SPO600 Algorithm Selection Lab
- Digital sound is typically represented, uncompressed, as signed 16-bit integer signal samples. There is are two streams of samples, one each for the left and right stereo channels, at typical sample rates of 44.1 or 48 thousand samples per second per channel, for a total of 88.2 or 96 thousand samples per second (kHz). Since there are 16 bits (2 bytes) per sample, the data rate is 88.2 * 1000 * 2 = 176,400 bytes/second (~172 KiB/sec) or 96 * 1000 * 2 = 192,000 bytes/second (~187.5 KiB/sec).
- To change the volume of sound, each sample can be scaled (multiplied) by a volume factor, in the range of 0.00 (silence) to 1.00 (full volume).
- On a mobile device, the amount of processing required to scale sound will affect battery life.
Three approaches to this problem are provided:
- The basic or Naive algorithm (
vol1.c). This approach multiplies each sound sample by 0.75, casting from signed 16-bit integer to floating point and back again, which can be expensive operations.
- A lookup-based algorithm (
vol2.c). This approach uses a pre-calculated table of all 65536 possible results, and looks up each sample in that table instead of multiplying.
- A fixed-point algorithm (
vol3.c). This approach uses fixed-point math and bit shifting to perform the multiplication without using floating-point math.
Don't Compare Across Machines
In this lab, do not compare the relative performance across different machines, because the systems provided have a wide range of processor implementations, from server-class to mobile-class. However, do compare the relative performance of the various algorithms on the same machine.
Get the files for this lab from one of the SPO600 Servers -- but you can perform the lab wherever you want (feel free to use your laptop or home system). Test on both an x86_64 and an AArch64 system.
Review the contents of this archive:
vol.hcontrols the number of samples to be processed
vol3.cimplement the various algorithms
Makefilecan be used to build the programs
Perform these steps:
- Unpack the archive
- Study each of the source code files and make sure that you understand what the code is doing.
- Make a prediction of the relative performance of each scaling algorithm.
- Build and test each of the programs.
- Do all of the algorithms produce the same output?
- How can you verify this?
- If there is a difference, is it significant enough to matter?
- Change the number of samples so that each program takes a reasonable amount of time to execute (suggested minimum 20 seconds, 1 minute or more is better).
- Do all of the algorithms produce the same output?
- Test the performance of each program.
- Find a way to measure performance without the time taken to perform the test setup pre-processing (generating the samples) and post-processing (summing the results) so that you can measure only the time taken to scale the samples. This is the hard part!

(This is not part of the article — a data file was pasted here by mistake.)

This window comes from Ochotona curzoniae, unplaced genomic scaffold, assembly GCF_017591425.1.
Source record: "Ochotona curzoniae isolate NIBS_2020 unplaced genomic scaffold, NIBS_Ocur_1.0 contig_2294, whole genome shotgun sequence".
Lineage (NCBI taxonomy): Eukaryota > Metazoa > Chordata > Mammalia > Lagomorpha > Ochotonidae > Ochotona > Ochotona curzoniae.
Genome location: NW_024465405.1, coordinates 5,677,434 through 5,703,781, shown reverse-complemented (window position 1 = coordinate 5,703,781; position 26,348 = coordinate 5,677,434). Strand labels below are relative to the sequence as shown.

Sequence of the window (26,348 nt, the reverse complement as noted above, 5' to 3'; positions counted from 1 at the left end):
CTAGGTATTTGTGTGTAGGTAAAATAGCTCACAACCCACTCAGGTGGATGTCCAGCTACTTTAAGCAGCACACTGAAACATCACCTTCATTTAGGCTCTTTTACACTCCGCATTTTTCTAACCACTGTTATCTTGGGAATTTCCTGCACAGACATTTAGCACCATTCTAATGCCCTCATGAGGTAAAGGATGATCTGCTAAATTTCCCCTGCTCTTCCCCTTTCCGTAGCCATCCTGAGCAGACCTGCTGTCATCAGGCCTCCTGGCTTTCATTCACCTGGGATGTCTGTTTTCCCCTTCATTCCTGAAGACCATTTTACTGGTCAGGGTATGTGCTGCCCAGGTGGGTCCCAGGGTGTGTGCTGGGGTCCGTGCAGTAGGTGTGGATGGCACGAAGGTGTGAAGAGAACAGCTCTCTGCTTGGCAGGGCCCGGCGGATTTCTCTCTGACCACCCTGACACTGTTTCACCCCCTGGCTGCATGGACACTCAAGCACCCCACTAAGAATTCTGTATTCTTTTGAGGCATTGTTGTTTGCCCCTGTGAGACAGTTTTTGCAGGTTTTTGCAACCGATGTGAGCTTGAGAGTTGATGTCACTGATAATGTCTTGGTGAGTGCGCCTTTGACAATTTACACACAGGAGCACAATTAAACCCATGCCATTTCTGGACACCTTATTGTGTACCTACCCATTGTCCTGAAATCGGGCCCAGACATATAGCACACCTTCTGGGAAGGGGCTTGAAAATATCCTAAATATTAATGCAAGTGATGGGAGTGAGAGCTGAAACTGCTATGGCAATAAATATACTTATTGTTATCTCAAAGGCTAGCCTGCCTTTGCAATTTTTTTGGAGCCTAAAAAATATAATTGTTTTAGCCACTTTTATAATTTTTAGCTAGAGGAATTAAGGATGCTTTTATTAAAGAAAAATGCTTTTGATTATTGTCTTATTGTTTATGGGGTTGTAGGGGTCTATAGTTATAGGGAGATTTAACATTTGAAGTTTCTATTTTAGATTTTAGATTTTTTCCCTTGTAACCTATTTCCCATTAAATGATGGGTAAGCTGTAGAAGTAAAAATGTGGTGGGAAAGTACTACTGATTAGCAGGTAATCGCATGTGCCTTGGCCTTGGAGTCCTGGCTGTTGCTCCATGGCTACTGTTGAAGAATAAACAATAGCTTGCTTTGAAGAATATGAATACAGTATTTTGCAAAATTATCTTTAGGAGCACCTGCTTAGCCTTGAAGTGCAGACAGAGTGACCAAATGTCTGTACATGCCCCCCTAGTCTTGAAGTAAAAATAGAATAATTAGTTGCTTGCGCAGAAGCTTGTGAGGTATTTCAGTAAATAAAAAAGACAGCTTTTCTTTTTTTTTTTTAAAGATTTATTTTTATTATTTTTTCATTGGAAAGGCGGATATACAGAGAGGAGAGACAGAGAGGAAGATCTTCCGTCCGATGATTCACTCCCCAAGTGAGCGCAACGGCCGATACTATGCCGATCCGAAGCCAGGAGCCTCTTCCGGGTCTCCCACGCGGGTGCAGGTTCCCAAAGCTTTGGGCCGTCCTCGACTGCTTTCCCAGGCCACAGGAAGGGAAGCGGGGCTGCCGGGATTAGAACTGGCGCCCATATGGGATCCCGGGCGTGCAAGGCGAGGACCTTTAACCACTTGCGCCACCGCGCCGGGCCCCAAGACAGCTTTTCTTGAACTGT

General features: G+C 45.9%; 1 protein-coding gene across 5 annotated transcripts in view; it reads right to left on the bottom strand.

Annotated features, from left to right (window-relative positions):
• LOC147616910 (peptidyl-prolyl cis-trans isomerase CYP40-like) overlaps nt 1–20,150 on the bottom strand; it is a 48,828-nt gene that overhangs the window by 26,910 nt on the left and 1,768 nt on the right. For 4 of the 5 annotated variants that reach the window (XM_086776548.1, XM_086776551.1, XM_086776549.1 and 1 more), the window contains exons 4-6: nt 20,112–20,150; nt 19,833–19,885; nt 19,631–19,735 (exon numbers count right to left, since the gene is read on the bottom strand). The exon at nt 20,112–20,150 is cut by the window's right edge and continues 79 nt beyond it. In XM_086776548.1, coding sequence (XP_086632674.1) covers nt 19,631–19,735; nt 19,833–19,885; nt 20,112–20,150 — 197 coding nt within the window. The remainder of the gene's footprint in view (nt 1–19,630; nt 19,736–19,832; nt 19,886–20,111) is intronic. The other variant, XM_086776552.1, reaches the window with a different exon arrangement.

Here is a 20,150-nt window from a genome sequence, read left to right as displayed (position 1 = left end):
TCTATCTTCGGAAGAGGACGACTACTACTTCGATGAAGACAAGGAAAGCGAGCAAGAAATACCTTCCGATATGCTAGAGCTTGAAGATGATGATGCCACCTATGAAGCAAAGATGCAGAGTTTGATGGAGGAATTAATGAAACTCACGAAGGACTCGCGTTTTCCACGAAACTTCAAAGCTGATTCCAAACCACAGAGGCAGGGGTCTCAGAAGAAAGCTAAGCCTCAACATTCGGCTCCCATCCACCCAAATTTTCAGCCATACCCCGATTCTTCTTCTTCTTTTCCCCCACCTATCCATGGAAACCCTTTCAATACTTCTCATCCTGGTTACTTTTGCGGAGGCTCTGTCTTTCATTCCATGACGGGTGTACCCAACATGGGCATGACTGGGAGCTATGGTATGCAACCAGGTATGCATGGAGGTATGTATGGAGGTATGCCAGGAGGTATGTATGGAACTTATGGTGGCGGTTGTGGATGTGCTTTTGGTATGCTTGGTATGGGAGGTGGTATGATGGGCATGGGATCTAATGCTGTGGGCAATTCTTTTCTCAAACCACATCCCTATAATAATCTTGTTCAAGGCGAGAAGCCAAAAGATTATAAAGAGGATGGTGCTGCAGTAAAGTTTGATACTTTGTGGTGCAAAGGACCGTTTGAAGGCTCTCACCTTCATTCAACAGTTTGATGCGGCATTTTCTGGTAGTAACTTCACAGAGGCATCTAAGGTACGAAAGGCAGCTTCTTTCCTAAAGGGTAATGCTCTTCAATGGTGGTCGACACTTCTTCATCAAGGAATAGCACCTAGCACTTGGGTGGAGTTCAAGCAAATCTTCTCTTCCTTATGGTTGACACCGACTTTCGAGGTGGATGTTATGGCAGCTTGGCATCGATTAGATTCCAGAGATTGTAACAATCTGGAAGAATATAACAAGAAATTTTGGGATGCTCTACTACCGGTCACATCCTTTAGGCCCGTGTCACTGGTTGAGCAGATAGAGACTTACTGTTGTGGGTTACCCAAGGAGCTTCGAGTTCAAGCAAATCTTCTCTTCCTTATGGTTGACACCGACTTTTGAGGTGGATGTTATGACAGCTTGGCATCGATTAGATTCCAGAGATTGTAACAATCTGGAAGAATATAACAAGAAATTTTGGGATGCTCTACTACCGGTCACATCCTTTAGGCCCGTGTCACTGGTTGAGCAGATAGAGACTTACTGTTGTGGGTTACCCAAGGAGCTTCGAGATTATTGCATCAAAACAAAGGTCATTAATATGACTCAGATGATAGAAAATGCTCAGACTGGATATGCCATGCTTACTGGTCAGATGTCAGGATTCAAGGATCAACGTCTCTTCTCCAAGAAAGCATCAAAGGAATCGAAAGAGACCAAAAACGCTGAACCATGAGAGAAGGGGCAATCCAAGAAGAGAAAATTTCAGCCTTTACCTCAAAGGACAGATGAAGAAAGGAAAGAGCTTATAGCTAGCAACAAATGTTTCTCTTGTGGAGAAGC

- How much time is spent scaling the sound samples?
- Do multiple runs take the same time? How much variation do you observe? What is the likely cause of this variation?
- Is there any difference in the results produced by the various algorithms?
- Does the difference between the algorithms vary depending on the architecture and implementation on which you test?
- What is the relative memory usage of each program?
- Was your prediction accurate?
Blog about your experiments with a detailed analysis of your results, including memory usage, performance, accuracy, and trade-offs.
Make sure you convincingly prove your results to your reader! Also be sure to explain what you're doing so that a reader coming across your blog post understands the context (in other words, don't just jump into a discussion of optimization results -- give your post some context).
Optional - Recommended: Compare results across several implementations of AArch64 and x86_64 systems. Note that on different CPU implementations, the relative performance of different algorithms will vary; for example, table lookup may outperform other algorithms on a system with a fast memory system (cache), but not on a system with a slower memory system.
- For AArch64, you could compare the performance on AArchie against the various class servers, or between the class servers and a Raspberry Pi 3 (in 64-bit mode) or an ARM Chromebook.
- For x86_64, you could compare the performance of different processors, such as xerxes, your own laptop or desktop, and Seneca systems such as Matrix or lab desktops.
Things to consider
Design of Your Tests
- Most solutions for a problem of this type involve generating a large amount of data in an array, processing that array using the function being evaluated, and then storing that data back into an array. The test setup can take more time than the actual test! Make sure that you measure the time taken in the code under test only -- you need to be able to remove the rest of the processing time from your evaluation.
- You may need to run a very large amount of sample data through the function to be able to detect its performance.
- If you do not use the output from your calculation (e.g., do something with the output array), the compiler may recognize that, and remove the code you're trying to test. Be sure to process the results in some way so that the optimizer preserves the code you want to test. It is a good idea to calculate some sort of verification value to ensure that both approaches generate the same results.
- Be aware of what other tasks the system is handling during your test run, including software running on behalf of other users.